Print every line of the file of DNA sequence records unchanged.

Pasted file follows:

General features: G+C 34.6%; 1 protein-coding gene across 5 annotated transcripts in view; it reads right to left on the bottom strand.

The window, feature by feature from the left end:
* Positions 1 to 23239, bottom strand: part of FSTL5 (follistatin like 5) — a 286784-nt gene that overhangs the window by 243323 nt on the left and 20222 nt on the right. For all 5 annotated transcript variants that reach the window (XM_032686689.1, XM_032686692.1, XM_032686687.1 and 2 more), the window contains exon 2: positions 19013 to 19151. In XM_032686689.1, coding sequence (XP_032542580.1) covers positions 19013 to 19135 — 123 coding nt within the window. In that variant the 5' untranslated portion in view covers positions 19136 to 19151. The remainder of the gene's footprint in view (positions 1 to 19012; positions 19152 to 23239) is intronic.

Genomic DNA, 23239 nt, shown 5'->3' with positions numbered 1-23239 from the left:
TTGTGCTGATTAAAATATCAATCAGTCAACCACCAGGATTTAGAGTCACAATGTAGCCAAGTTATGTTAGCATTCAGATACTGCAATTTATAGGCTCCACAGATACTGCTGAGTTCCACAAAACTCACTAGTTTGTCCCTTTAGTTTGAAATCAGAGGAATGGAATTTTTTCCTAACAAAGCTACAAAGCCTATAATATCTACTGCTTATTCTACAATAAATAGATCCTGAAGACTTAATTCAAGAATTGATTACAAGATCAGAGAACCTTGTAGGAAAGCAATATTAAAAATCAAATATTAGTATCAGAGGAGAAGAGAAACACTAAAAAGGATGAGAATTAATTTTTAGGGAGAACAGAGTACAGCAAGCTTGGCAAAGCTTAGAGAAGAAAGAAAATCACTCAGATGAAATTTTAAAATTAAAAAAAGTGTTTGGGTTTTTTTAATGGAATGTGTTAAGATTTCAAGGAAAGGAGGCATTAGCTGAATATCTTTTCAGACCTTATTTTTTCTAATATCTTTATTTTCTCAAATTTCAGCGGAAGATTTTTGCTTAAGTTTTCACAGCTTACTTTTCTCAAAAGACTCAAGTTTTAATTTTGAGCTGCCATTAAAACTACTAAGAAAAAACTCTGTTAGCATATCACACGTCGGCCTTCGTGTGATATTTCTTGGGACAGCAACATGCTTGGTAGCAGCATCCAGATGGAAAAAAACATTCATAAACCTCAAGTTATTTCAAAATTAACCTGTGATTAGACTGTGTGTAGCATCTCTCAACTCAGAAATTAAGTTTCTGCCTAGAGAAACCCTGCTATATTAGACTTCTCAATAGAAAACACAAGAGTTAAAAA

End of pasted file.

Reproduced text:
General features: G+C 34.6%; 1 protein-coding gene across 5 annotated transcripts in view; it reads right to left on the bottom strand.

The window, feature by feature from the left end:
* Positions 1 to 23239, bottom strand: part of FSTL5 (follistatin like 5) — a 286784-nt gene that overhangs the window by 243323 nt on the left and 20222 nt on the right. For all 5 annotated transcript variants that reach the window (XM_032686689.1, XM_032686692.1, XM_032686687.1 and 2 more), the window contains exon 2: positions 19013 to 19151. In XM_032686689.1, coding sequence (XP_032542580.1) covers positions 19013 to 19135 — 123 coding nt within the window. In that variant the 5' untranslated portion in view covers positions 19136 to 19151. The remainder of the gene's footprint in view (positions 1 to 19012; positions 19152 to 23239) is intronic.

Genomic DNA, 23239 nt, shown 5'->3' with positions numbered 1-23239 from the left:
TTGTGCTGATTAAAATATCAATCAGTCAACCACCAGGATTTAGAGTCACAATGTAGCCAAGTTATGTTAGCATTCAGATACTGCAATTTATAGGCTCCACAGATACTGCTGAGTTCCACAAAACTCACTAGTTTGTCCCTTTAGTTTGAAATCAGAGGAATGGAATTTTTTCCTAACAAAGCTACAAAGCCTATAATATCTACTGCTTATTCTACAATAAATAGATCCTGAAGACTTAATTCAAGAATTGATTACAAGATCAGAGAACCTTGTAGGAAAGCAATATTAAAAATCAAATATTAGTATCAGAGGAGAAGAGAAACACTAAAAAGGATGAGAATTAATTTTTAGGGAGAACAGAGTACAGCAAGCTTGGCAAAGCTTAGAGAAGAAAGAAAATCACTCAGATGAAATTTTAAAATTAAAAAAAGTGTTTGGGTTTTTTTAATGGAATGTGTTAAGATTTCAAGGAAAGGAGGCATTAGCTGAATATCTTTTCAGACCTTATTTTTTCTAATATCTTTATTTTCTCAAATTTCAGCGGAAGATTTTTGCTTAAGTTTTCACAGCTTACTTTTCTCAAAAGACTCAAGTTTTAATTTTGAGCTGCCATTAAAACTACTAAGAAAAAACTCTGTTAGCATATCACACGTCGGCCTTCGTGTGATATTTCTTGGGACAGCAACATGCTTGGTAGCAGCATCCAGATGGAAAAAAACATTCATAAACCTCAAGTTATTTCAAAATTAACCTGTGATTAGACTGTGTGTAGCATCTCTCAACTCAGAAATTAAGTTTCTGCCTAGAGAAACCCTGCTATATTAGACTTCTCAATAGAAAACACAAGAGTTAAAAA